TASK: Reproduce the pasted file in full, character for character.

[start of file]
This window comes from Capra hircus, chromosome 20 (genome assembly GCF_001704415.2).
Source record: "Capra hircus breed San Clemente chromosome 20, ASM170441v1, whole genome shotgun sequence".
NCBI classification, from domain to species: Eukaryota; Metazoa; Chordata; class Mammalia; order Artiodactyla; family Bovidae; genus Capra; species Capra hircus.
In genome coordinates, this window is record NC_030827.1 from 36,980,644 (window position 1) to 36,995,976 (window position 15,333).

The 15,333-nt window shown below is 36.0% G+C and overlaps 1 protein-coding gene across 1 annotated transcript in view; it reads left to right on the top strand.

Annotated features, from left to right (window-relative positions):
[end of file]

This window comes from Capra hircus, chromosome 20 (genome assembly GCF_001704415.2).
Source record: "Capra hircus breed San Clemente chromosome 20, ASM170441v1, whole genome shotgun sequence".
NCBI classification, from domain to species: Eukaryota; Metazoa; Chordata; class Mammalia; order Artiodactyla; family Bovidae; genus Capra; species Capra hircus.
In genome coordinates, this window is record NC_030827.1 from 36,980,644 (window position 1) to 36,995,976 (window position 15,333).

The 15,333-nt window shown below is 36.0% G+C and overlaps 1 protein-coding gene across 1 annotated transcript in view; it reads left to right on the top strand.

Annotated features, from left to right (window-relative positions):